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[270] at the same time the Confederate fortifications at Yorktown and Gloucester point barred the entrance to the York.

On the 16th of April, McClellan again made a vigorous attack near the center of Magruder's line, which he broke, but this was repulsed with severe loss by the Georgia, North Carolina and Louisiana troops of Cobb's and Anderson's brigades. A second attempt satisfied Mc-Clellan that he could not carry the Confederate line by assault, so he proceeded to besiege it by regular approaches, especially the lines in front of Yorktown. General Johnston took command on the Peninsula the 17th of April, having concentrated there about 50,000 men to oppose McClellan's 100,000 or more with heavy siege trains. Looking over the situation, Johnston thought it advisable to retreat, but the authorities at Richmond directed him to hold his position as long as he could. On the 3d of May, when satisfied that McClellan was about ready to make his grand assault, and recalling what had happened to Cornwallis on the same historic field, Johnston secretly evacuated Yorktown, leaving his heavy guns behind, and fell back to a line in front of Williamsburg, Virginia's ancient capital, which had also been partially fortified, having gained a month of precious time, which had been of great value in making preparations for the defense of Richmond.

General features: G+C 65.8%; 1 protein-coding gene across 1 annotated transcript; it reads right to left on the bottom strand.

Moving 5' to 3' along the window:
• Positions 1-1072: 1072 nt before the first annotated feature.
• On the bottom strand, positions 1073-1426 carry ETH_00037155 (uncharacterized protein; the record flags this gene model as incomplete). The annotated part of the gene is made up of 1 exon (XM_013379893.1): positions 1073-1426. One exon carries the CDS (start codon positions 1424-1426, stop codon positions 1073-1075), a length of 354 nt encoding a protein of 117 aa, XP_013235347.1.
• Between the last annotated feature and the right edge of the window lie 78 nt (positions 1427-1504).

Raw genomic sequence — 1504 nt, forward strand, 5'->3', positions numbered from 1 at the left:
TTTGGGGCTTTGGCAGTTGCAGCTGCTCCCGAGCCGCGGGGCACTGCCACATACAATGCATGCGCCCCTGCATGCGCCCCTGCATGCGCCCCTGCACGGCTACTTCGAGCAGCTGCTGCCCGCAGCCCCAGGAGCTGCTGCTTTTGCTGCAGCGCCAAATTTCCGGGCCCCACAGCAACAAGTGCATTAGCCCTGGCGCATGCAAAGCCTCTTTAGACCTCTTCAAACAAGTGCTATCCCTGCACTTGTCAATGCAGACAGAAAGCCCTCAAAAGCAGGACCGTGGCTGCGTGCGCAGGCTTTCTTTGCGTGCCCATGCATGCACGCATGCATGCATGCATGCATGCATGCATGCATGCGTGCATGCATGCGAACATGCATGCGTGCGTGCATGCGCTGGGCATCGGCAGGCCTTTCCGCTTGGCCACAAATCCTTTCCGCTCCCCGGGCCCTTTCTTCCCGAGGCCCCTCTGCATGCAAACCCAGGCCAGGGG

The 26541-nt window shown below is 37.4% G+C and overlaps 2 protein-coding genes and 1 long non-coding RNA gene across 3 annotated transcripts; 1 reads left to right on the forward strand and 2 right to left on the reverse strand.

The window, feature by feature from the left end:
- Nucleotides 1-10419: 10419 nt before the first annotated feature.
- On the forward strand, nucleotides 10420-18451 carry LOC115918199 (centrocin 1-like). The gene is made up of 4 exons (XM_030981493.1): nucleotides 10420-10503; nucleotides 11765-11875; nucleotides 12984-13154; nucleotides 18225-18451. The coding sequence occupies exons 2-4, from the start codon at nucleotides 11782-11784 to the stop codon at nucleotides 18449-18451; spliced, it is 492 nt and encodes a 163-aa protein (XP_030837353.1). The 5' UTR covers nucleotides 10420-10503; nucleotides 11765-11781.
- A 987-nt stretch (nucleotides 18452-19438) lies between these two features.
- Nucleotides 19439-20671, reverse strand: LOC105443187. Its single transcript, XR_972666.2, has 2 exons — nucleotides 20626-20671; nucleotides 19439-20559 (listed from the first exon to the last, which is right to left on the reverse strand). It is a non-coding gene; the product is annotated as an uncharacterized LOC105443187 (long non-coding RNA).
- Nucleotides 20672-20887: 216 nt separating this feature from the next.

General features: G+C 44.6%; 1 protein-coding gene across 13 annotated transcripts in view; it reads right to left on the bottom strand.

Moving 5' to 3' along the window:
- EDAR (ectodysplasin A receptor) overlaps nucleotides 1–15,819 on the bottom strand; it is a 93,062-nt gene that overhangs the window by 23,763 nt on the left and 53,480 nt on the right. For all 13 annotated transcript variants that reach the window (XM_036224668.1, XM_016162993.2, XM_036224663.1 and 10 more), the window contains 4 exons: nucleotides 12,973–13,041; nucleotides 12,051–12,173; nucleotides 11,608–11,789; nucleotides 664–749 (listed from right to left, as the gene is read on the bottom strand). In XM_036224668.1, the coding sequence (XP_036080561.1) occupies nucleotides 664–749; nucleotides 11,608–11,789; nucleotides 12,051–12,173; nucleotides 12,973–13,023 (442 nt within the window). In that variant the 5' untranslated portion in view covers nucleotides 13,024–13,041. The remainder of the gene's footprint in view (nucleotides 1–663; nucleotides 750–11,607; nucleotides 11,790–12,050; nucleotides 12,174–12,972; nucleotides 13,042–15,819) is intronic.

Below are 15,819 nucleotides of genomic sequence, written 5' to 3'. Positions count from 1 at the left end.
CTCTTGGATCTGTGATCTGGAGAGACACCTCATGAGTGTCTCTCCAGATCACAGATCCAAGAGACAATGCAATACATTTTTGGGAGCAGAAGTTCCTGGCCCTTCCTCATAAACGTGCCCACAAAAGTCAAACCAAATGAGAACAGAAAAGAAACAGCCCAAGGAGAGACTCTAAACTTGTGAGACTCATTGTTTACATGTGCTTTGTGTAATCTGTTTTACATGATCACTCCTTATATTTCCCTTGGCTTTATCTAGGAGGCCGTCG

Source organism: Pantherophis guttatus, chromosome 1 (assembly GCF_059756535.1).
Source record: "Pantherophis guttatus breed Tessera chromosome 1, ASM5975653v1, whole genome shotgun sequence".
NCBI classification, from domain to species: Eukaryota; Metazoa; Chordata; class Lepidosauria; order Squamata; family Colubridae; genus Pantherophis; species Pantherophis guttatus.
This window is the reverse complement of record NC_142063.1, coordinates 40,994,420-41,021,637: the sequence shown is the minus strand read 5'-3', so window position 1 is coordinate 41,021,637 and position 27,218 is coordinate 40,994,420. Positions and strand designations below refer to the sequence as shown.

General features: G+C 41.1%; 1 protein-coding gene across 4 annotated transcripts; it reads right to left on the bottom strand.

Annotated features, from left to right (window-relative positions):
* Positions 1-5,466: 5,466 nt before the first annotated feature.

McClellan, on the morning of the 4th of May, finding his enemy gone, moved a large force in pursuit by the two roads leading, the one from his right and the other from his left, toward Williamsburg. Two brigades of cavalry and two divisions of infantry with artillery moved on the road leading from Yorktown, and three divisions of infantry by the direct road, up the Peninsula. Gen. J. E. B. Stuart, with his cavalry, covered Johnston's retreat, aided by the muddy roads, which had been dreadfully cut up by the moving of the Confederate army and its trains. The Confederates reached the Williamsburg earthworks by noon. The evacuation of Yorktown not only opened the York to the Federal navy for cooperat-ing with McClellan, but it also necessitated the evacuation of Norfolk, which Johnston ordered General Huger to make, on the 9th of May.

Knowing the advantages that the opening of the rivers to his naval power had given his foe, and that he could

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